THE VICE PRESIDENT for the Digital Agenda in the European Commission, Neelie Kroes is hoping to clear up some of the many questions surrounding data protection in Europe, including what data is and how it can be protected.
The good news here, of course, is that individuals will get some protection afforded to their personal data, which should help allay fears about government workers just leaving it in a laptop on a train.
"Europe has become more united, the internal market more coherent and data flows more global," she said. "Now, we need to catch up and make the rules future-proof for the decades to come."
Already citizens are concerned that their data might be misused, and Kroes explained that some 70 per cent of people are worried that their information could be passed on to other companies and organisations without their permission.
These fears must go away, said Kroes, and could under a tighter regulatory regime where one rule governs all businesses that target Europeans, wherever they may be based.
"Under the reformed system in Europe all companies will be treated the same - no matter where they are based. As long as a company is targeting an EU citizen, it must abide by EU rules. There will no longer by any possibility for data controllers outside the EU to have a 'free ride' when operating in the EU," she added.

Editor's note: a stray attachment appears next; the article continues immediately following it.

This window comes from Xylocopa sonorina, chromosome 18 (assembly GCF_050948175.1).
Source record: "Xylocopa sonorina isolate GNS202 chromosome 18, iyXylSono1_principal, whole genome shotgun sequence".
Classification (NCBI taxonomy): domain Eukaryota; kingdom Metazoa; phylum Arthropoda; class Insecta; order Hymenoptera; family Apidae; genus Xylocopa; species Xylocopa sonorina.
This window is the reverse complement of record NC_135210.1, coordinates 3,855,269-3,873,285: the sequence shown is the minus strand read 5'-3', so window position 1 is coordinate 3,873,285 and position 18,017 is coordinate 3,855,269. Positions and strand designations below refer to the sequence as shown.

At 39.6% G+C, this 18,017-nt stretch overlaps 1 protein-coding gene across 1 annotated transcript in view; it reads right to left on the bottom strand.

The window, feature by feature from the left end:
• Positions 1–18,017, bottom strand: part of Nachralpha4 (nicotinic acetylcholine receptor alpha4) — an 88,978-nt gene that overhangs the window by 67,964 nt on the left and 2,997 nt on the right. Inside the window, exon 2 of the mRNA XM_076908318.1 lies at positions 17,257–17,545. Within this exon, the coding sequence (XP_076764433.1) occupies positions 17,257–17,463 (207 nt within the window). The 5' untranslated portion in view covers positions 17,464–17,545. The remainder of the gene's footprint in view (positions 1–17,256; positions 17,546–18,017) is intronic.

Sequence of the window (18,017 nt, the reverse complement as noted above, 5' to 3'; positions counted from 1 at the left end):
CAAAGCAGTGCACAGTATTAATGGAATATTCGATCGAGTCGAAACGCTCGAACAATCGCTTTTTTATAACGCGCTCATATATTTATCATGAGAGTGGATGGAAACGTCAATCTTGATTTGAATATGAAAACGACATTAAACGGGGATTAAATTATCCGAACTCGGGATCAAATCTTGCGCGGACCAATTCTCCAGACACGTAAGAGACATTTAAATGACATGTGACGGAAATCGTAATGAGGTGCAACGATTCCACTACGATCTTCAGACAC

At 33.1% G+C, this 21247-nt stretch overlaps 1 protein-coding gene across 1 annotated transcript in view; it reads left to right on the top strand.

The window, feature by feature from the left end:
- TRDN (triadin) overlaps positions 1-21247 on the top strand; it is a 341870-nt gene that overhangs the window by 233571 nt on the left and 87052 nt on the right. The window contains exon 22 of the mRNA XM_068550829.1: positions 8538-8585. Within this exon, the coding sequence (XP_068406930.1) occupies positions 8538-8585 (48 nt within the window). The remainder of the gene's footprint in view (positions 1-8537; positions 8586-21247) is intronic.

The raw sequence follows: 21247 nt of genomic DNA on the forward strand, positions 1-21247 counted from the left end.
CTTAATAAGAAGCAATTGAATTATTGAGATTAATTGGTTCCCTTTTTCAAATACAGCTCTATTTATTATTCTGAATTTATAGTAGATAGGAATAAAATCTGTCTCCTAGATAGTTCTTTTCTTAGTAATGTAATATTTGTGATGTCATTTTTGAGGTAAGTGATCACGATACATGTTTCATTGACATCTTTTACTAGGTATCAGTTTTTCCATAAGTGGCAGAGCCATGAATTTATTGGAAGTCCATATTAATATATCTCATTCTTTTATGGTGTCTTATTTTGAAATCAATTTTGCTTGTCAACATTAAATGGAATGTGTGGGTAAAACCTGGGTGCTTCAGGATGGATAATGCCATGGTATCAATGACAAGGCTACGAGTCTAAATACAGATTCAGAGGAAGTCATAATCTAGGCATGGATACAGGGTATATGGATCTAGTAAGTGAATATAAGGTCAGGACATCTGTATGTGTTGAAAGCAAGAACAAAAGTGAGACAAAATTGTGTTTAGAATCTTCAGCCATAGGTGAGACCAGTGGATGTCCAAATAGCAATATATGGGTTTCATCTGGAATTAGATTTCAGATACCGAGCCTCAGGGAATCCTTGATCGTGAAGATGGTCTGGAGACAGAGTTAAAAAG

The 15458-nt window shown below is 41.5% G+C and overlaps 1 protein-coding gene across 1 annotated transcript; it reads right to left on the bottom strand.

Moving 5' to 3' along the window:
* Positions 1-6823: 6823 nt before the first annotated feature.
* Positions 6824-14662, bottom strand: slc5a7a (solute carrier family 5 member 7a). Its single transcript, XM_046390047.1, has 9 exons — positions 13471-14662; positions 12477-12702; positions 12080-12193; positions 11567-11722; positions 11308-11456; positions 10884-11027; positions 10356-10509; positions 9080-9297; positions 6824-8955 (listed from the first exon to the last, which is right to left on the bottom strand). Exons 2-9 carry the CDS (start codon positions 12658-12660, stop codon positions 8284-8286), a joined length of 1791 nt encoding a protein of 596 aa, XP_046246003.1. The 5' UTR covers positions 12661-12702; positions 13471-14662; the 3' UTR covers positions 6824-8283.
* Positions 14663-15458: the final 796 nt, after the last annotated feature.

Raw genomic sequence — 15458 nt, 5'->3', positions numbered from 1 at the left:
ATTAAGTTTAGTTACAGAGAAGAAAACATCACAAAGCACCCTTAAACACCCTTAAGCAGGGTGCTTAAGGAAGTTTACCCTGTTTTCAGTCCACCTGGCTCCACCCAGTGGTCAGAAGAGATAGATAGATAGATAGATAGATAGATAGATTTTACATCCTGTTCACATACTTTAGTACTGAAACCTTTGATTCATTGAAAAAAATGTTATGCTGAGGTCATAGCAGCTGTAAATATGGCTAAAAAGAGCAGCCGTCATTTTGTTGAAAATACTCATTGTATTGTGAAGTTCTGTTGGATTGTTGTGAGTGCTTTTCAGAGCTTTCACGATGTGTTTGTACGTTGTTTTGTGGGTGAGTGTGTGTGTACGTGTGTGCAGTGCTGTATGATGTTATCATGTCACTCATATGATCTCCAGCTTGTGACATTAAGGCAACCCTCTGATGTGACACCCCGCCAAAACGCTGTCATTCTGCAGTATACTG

This of course will come at some cost to business, and Kroes is keen to ensure that it is not an onerous responsibility. "New law should not unduly punish the industry. While ensuring the rights of citizens, the reform needs to help encourage economic progress. It is thus my intention to help businesses to cope with high data protection standards," she continued.
Kroes has a number of plans in place to help businesses meet their requirements while avoiding meetings with insolvency consultants and law enforcement watchdogs, and she said that the first of these is a harmonisation of data protection rules.
Also on her digital agenda is the drive to increase trust in new technology amongst consumers, which she explained is likely to help firms "open up new market possibilities" through alternative means.
"I am committed to promote innovation and new services. But the current inconsistent application of EU law impacts the take up of on-line and audio-visual media services," she explained. "Citizens are limited in their use of new technologies because of a lack of trust in the digital environment and fears about possible misuse of their data."
The changes this involves might be costly, she added, but the cost of not acting is likely to be much higher. µ